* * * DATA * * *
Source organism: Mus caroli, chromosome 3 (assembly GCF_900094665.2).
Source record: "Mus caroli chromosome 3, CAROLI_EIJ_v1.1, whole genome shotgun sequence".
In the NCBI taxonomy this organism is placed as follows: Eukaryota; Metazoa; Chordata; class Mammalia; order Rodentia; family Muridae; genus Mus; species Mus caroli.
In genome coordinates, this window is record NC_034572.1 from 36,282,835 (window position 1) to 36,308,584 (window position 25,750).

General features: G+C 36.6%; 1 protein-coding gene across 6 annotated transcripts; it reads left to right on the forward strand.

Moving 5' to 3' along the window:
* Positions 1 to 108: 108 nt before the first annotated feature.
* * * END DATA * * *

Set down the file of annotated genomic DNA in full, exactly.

Source organism: Mus caroli, chromosome 3 (assembly GCF_900094665.2).
Source record: "Mus caroli chromosome 3, CAROLI_EIJ_v1.1, whole genome shotgun sequence".
In the NCBI taxonomy this organism is placed as follows: Eukaryota; Metazoa; Chordata; class Mammalia; order Rodentia; family Muridae; genus Mus; species Mus caroli.
In genome coordinates, this window is record NC_034572.1 from 36,282,835 (window position 1) to 36,308,584 (window position 25,750).

General features: G+C 36.6%; 1 protein-coding gene across 6 annotated transcripts; it reads left to right on the forward strand.

Moving 5' to 3' along the window:
* Positions 1 to 108: 108 nt before the first annotated feature.